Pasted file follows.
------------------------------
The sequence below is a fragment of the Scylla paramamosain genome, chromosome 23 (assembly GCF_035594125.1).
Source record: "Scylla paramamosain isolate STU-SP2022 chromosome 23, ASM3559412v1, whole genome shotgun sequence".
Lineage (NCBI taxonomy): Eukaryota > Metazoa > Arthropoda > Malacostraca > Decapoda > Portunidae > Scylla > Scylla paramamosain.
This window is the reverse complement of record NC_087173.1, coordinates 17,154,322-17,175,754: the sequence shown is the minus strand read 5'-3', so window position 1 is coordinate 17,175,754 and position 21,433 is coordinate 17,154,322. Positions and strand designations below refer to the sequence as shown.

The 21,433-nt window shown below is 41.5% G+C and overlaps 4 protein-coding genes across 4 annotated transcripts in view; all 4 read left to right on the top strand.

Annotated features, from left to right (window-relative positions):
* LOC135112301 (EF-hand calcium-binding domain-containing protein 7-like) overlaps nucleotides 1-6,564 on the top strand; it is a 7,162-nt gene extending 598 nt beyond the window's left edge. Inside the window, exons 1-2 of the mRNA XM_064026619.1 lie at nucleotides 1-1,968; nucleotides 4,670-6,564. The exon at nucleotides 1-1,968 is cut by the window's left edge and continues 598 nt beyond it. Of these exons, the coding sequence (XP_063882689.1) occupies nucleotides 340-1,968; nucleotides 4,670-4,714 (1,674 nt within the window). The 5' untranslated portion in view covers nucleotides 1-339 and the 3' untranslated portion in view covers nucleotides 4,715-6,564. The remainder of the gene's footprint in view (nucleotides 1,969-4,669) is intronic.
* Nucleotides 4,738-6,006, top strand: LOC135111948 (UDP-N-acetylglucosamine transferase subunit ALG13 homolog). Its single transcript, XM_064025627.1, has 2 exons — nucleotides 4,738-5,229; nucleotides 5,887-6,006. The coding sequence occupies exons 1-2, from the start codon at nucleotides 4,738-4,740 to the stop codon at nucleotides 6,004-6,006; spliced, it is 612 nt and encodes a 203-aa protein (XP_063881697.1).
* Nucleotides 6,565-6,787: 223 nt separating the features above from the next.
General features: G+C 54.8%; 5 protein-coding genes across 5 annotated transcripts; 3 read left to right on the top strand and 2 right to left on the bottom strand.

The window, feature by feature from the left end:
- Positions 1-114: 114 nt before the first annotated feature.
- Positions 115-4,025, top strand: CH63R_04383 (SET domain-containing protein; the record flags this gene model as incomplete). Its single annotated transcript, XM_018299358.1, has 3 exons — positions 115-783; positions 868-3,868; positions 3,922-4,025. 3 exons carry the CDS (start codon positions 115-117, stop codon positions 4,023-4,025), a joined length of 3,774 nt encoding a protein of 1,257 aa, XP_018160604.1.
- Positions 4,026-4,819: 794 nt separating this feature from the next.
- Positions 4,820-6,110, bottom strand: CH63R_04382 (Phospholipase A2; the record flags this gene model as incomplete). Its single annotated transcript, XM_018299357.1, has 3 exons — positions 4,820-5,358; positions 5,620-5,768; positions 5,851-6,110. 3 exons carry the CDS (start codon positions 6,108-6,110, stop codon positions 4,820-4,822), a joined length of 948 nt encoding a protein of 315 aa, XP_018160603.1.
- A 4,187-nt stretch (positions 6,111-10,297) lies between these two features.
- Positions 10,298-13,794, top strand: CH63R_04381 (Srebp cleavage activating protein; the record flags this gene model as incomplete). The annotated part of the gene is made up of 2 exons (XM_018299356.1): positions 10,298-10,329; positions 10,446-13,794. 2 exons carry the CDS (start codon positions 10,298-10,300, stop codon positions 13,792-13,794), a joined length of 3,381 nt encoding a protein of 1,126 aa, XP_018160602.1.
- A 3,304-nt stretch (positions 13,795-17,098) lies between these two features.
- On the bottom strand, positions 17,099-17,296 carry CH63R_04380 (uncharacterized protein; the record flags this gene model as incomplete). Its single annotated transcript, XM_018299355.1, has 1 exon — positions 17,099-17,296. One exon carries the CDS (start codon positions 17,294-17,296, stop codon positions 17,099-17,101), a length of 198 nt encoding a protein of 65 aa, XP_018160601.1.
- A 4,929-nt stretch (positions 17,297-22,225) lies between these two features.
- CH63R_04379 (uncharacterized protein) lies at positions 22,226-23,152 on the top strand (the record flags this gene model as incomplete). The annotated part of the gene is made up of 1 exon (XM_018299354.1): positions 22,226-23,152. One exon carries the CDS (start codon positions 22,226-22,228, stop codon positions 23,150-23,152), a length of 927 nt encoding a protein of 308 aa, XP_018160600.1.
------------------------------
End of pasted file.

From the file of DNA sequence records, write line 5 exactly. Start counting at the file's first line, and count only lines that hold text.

The 21,433-nt window shown below is 41.5% G+C and overlaps 4 protein-coding genes across 4 annotated transcripts in view; all 4 read left to right on the top strand.